Fell asleep at Tufnell Park missed Camden Town went sailing via Charing Cross, came up at Warren Street. Well, what the hell, I thought turned right, zigzagged unfamiliar streets walked into a foyer, took a lift to an office that sort of looked OK sat down at a desk, scanned the in-tray then got up to make a coffee. Don’t think anyone noticed till lunchtime when a guy with blue eyes said: Hey, Dave. You all right? You look kind of pale. Must have been a rough night. A woman with glasses said: Have you done something to your hair? Suits you. Then she left me with papers to read and file. Drafted a couple of emails then realised I had a one o’clock meeting with the senior management team: Nice tie said the Chief Executive before we got down to business. It’s been a long day, I thought later as I wrote an overdue Board paper on Exception Reporting. I hadn’t even had lunch. It was already getting dark. I put my coat on, headed back to the station and wondered whether I’d get home too late or find another one.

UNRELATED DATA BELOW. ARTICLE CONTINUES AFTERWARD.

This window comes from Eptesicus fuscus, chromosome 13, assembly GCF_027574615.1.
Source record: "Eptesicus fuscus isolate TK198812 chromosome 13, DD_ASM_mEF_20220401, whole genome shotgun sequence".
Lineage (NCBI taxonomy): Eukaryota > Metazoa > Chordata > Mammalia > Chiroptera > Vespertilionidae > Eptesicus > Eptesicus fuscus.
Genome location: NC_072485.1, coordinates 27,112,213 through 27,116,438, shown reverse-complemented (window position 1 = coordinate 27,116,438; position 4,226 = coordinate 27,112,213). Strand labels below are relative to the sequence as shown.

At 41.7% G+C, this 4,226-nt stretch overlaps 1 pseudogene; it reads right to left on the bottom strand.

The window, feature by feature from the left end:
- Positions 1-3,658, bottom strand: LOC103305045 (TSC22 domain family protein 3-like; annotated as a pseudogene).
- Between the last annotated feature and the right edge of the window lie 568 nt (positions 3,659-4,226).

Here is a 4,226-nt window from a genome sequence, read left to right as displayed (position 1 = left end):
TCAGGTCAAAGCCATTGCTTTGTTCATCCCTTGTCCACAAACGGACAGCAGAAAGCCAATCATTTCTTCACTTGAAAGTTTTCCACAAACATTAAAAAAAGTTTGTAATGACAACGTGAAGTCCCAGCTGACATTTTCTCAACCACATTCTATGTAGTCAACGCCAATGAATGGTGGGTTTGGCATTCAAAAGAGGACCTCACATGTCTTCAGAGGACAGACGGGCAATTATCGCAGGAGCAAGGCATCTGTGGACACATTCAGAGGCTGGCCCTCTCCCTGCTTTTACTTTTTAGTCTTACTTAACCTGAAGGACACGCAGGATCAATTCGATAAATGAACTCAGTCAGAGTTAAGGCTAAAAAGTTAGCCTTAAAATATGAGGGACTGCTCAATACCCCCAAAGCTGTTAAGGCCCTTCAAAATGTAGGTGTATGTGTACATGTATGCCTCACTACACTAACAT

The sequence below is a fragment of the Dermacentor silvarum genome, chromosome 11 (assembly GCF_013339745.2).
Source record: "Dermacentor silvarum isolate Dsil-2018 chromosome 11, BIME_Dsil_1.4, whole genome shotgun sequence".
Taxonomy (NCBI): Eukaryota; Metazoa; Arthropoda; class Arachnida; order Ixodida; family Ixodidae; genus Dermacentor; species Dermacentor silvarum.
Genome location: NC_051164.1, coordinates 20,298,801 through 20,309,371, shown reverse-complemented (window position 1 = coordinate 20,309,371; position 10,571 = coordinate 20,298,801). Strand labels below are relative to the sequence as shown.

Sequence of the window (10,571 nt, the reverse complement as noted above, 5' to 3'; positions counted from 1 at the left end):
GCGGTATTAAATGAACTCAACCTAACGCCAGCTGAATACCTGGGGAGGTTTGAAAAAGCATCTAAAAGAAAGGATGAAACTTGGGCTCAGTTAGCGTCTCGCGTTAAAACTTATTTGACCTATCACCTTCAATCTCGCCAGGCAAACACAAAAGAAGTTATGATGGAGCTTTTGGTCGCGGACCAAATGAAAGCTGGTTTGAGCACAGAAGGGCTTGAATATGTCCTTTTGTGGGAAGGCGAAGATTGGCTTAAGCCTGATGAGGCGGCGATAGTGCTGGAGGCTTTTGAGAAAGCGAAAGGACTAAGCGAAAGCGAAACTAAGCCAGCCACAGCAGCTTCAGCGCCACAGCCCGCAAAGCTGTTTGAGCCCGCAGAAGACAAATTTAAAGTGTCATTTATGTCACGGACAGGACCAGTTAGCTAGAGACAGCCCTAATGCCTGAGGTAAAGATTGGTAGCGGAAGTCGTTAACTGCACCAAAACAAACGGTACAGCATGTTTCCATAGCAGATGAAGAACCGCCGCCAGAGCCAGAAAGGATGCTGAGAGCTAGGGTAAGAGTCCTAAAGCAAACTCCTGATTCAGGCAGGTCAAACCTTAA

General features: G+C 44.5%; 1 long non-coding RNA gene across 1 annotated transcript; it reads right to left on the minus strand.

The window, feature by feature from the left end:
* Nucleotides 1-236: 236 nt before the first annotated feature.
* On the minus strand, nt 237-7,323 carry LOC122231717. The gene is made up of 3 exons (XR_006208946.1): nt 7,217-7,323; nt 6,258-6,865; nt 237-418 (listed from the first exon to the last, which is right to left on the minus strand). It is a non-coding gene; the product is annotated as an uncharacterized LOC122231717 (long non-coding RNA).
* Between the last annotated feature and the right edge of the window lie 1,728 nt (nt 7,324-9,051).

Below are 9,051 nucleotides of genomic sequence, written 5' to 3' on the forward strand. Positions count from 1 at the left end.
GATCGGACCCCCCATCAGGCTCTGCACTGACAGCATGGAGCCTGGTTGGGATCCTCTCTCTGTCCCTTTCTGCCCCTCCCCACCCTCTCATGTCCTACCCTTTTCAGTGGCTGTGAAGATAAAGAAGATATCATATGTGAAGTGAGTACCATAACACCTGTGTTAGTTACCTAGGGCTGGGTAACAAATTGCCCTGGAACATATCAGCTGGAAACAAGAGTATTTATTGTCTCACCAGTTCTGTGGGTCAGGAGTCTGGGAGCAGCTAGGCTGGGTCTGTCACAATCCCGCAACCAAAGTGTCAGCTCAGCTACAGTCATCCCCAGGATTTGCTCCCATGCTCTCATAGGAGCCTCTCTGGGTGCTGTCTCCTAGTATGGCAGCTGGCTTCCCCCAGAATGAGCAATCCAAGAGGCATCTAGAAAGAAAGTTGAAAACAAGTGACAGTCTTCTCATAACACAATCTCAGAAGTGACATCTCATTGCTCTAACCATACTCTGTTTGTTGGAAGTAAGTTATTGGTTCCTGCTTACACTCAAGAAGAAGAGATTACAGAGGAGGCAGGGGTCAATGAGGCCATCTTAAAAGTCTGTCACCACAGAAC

Sparrows rat-a-tat the double-glazing.
Matted feathers, smatterings of blood
and smeary wing-prints stain the glass.
The garden is a reddened blur.

There’s a soot-blast at the fireplace.
Seven blackened birds with gaping beaks
tilt their heads and fix us with yellow eyes.
One has a broken leg. Still it hops.

A screeching. The puffed up Robins
have done for Max (we taped the cat flap).
A swarm of collared doves descend
to join the magpies strutting the roof.

A scream. We turn. A thousand wrens
stream like jets through the letter box.
We hack at them with tennis rackets
fall back and jam the kitchen door.

They batter for hours, then all goes quiet.
The fuses blow. We wait into the night
tune and re-tune the old radio:
Nothing but the blast of birdsong.


Close Obs

I'm curled into a ball
on a thin mattress on the floor
covered with a crinkly nylon sheet
smelling faintly of sick and piss.

Outside the heavy brown door
sits Len, muscly, tanned,
with the Mirror crossword.
Not much older than me,

he's done his fair share
of hurtling down corridors
readying needles full of Depixol
to slam into the arses of lunatics

like me I suppose.
As my sobbing slows
I hear him humming tunelessly
and clicking the end of his pen:

'Mate, your mum said
you didn't use to be such a dickhead.